Snow What

Happy Monday. Turns out the weather experts finally got one right. We endured quite the brutal snow beating this weekend. I took the photo to the left on my hike home from a friend’s house Saturday at about noon.

DC’s not well-equipped to handle inclement weather. The streets and sidewalks that are passable are slick and slushy at best, and the city’s far from dug out. Metro’s running sporadically and only to and from the underground stations. My commute’s not bad, but half the office is working from home.

Rumor has it we’re due for another 5-10 inches tomorrow. That should make things interesting.

On the health care front, this is all the news today:

President Obama said Sunday that he would convene a half-day bipartisan health care session at the White House to be televised live this month…The idea for the bipartisan meeting, set for Feb. 25, was reached in recent weeks, aides said, as part of the White House strategy to intensify its push to engage Congressional Republicans in policy negotiations, share the burden of governing and put more scrutiny on Republican initiatives.

Richard’s been chatting with reporters. From TPMDC:

“If this is what it takes–if doing this will make Democrats say, ok, go ahead and use their majorities to pass reform, then do it,” said Richard Kirsch, director of the reform campaign Health Care for America Now.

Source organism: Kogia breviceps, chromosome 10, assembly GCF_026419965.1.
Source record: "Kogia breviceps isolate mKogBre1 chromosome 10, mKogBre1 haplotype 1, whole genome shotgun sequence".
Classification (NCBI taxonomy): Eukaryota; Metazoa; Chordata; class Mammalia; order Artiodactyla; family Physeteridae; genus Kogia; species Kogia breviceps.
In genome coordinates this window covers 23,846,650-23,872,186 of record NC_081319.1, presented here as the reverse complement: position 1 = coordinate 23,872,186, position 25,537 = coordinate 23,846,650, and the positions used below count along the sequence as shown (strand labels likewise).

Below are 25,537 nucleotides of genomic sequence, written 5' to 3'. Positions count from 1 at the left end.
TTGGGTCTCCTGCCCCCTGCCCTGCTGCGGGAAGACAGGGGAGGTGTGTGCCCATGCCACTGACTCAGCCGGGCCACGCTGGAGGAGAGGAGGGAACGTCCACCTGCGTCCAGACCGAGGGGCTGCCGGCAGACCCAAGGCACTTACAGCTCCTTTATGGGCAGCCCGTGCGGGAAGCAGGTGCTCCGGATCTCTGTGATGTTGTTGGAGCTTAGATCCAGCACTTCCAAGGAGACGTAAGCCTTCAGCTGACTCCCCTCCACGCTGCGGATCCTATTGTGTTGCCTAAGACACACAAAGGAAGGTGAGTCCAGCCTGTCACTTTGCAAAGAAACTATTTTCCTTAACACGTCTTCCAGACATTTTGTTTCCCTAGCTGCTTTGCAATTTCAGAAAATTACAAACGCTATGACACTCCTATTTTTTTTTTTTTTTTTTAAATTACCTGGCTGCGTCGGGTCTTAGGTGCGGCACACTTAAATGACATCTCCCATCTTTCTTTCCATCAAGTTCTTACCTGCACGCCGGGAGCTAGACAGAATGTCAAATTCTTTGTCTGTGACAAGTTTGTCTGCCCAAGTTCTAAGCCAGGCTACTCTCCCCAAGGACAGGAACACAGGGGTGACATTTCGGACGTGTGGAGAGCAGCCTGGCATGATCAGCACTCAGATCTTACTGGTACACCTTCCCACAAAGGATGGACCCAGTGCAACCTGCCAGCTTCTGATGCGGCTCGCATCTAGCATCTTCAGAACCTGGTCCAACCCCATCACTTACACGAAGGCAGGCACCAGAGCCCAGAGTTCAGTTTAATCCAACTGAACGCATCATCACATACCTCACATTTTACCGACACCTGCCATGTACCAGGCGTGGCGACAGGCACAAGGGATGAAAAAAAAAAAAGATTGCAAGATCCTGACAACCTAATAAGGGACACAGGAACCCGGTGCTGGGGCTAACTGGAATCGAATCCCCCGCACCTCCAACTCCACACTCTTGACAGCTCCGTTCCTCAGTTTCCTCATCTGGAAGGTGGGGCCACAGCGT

Kirsch says Democrats have to remember that this isn’t going to make Republicans any less intransigent. “They’re still going to vote no,” he said. “Their entire political strategy is to burn the House down, whether or not people get caught inside.”

“The point is, if it’s helpful to clarify for people, remind people, that Republicans don’t have ideas to really address the health care problems, and will say no to anything–if it does that it’s good,” Kirsch said. “If this is helps, then so be it. But at this point its up to Democrats to use their majorities to pass reform.”

And that’s basically what aides in both the House and Senate think: that the meeting can be used to clearly differentiate who is fighting for what, while deflating the GOP charge that the reform process has been too secretive.

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